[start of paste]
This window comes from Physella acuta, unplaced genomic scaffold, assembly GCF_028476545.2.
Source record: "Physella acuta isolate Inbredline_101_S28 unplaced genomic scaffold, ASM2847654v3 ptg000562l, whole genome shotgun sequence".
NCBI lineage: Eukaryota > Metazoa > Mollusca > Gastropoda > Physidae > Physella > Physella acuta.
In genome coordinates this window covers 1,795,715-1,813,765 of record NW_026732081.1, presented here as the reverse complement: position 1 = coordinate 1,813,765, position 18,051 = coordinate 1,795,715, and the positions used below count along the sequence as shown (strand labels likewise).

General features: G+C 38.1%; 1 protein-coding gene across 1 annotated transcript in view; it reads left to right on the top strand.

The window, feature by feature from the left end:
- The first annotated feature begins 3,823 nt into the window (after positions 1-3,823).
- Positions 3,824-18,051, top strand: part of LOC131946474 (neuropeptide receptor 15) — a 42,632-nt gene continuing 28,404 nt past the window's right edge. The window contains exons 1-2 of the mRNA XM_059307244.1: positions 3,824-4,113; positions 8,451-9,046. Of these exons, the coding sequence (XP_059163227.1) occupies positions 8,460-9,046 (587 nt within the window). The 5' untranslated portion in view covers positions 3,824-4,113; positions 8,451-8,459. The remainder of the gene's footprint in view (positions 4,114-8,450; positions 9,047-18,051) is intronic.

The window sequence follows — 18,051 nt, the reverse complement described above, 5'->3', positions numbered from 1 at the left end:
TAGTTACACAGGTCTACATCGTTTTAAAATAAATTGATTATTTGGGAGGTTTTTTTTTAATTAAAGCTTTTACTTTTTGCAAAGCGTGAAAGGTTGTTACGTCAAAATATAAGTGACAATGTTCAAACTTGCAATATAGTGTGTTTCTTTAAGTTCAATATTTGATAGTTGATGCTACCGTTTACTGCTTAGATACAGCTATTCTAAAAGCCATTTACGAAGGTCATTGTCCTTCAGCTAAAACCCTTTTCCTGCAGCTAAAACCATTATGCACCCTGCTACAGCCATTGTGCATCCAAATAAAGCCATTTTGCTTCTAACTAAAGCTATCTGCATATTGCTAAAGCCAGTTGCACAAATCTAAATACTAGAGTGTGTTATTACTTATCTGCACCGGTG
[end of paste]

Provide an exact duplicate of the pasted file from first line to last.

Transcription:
This window comes from Physella acuta, unplaced genomic scaffold, assembly GCF_028476545.2.
Source record: "Physella acuta isolate Inbredline_101_S28 unplaced genomic scaffold, ASM2847654v3 ptg000562l, whole genome shotgun sequence".
NCBI lineage: Eukaryota > Metazoa > Mollusca > Gastropoda > Physidae > Physella > Physella acuta.
In genome coordinates this window covers 1,795,715-1,813,765 of record NW_026732081.1, presented here as the reverse complement: position 1 = coordinate 1,813,765, position 18,051 = coordinate 1,795,715, and the positions used below count along the sequence as shown (strand labels likewise).

General features: G+C 38.1%; 1 protein-coding gene across 1 annotated transcript in view; it reads left to right on the top strand.

The window, feature by feature from the left end:
- The first annotated feature begins 3,823 nt into the window (after positions 1-3,823).
- Positions 3,824-18,051, top strand: part of LOC131946474 (neuropeptide receptor 15) — a 42,632-nt gene continuing 28,404 nt past the window's right edge. The window contains exons 1-2 of the mRNA XM_059307244.1: positions 3,824-4,113; positions 8,451-9,046. Of these exons, the coding sequence (XP_059163227.1) occupies positions 8,460-9,046 (587 nt within the window). The 5' untranslated portion in view covers positions 3,824-4,113; positions 8,451-8,459. The remainder of the gene's footprint in view (positions 4,114-8,450; positions 9,047-18,051) is intronic.

The window sequence follows — 18,051 nt, the reverse complement described above, 5'->3', positions numbered from 1 at the left end:
TAGTTACACAGGTCTACATCGTTTTAAAATAAATTGATTATTTGGGAGGTTTTTTTTTAATTAAAGCTTTTACTTTTTGCAAAGCGTGAAAGGTTGTTACGTCAAAATATAAGTGACAATGTTCAAACTTGCAATATAGTGTGTTTCTTTAAGTTCAATATTTGATAGTTGATGCTACCGTTTACTGCTTAGATACAGCTATTCTAAAAGCCATTTACGAAGGTCATTGTCCTTCAGCTAAAACCCTTTTCCTGCAGCTAAAACCATTATGCACCCTGCTACAGCCATTGTGCATCCAAATAAAGCCATTTTGCTTCTAACTAAAGCTATCTGCATATTGCTAAAGCCAGTTGCACAAATCTAAATACTAGAGTGTGTTATTACTTATCTGCACCGGTG